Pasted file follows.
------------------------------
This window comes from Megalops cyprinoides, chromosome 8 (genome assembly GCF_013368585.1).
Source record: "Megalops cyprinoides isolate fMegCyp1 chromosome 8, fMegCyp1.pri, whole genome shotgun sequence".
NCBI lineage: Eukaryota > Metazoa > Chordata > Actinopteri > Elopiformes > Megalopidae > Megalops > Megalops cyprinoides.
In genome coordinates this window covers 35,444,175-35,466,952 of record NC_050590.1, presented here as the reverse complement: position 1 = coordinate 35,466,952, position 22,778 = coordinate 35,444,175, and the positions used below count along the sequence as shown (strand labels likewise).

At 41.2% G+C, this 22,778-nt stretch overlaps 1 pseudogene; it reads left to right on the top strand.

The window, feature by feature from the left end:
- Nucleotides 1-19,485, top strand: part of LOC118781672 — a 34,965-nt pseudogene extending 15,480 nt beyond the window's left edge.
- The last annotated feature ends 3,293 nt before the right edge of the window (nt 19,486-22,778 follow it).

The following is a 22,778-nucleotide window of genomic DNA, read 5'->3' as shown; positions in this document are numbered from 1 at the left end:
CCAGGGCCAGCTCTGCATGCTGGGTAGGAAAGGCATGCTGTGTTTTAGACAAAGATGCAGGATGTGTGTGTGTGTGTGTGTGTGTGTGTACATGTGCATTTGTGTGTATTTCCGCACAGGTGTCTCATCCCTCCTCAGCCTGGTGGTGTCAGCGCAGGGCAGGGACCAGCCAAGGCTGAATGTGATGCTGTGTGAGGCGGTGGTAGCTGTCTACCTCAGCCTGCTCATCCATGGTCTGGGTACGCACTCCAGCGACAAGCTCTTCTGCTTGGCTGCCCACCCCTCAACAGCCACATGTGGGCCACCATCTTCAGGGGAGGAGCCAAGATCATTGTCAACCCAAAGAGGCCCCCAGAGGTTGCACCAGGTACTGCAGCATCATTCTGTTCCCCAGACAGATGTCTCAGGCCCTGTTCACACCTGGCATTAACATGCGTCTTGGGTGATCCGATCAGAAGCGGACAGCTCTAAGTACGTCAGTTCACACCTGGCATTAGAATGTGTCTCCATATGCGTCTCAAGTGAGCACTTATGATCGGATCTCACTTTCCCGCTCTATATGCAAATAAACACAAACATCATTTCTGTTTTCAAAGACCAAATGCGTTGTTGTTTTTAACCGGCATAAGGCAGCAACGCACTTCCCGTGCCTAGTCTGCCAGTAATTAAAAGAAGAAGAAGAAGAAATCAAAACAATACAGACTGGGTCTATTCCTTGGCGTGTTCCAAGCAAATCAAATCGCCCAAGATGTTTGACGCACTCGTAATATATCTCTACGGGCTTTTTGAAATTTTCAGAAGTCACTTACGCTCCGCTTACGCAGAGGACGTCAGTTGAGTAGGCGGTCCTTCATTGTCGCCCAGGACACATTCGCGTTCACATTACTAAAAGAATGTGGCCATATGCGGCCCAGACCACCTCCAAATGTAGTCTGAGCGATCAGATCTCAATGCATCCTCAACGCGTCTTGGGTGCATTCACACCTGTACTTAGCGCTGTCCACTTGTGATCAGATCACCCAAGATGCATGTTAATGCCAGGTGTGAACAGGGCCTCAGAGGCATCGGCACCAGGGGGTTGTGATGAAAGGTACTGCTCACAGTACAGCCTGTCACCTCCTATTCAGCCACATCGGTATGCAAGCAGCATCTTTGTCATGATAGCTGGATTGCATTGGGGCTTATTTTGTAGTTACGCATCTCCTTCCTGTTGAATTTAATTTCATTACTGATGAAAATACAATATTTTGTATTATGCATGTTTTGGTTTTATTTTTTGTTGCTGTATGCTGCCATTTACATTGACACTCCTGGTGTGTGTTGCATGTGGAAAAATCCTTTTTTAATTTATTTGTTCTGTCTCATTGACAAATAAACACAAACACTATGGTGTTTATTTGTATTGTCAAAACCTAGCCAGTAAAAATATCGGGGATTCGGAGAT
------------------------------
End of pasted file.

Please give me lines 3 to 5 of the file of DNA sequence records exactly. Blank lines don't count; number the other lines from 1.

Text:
NCBI lineage: Eukaryota > Metazoa > Chordata > Actinopteri > Elopiformes > Megalopidae > Megalops > Megalops cyprinoides.
In genome coordinates this window covers 35,444,175-35,466,952 of record NC_050590.1, presented here as the reverse complement: position 1 = coordinate 35,466,952, position 22,778 = coordinate 35,444,175, and the positions used below count along the sequence as shown (strand labels likewise).

At 41.2% G+C, this 22,778-nt stretch overlaps 1 pseudogene; it reads left to right on the top strand.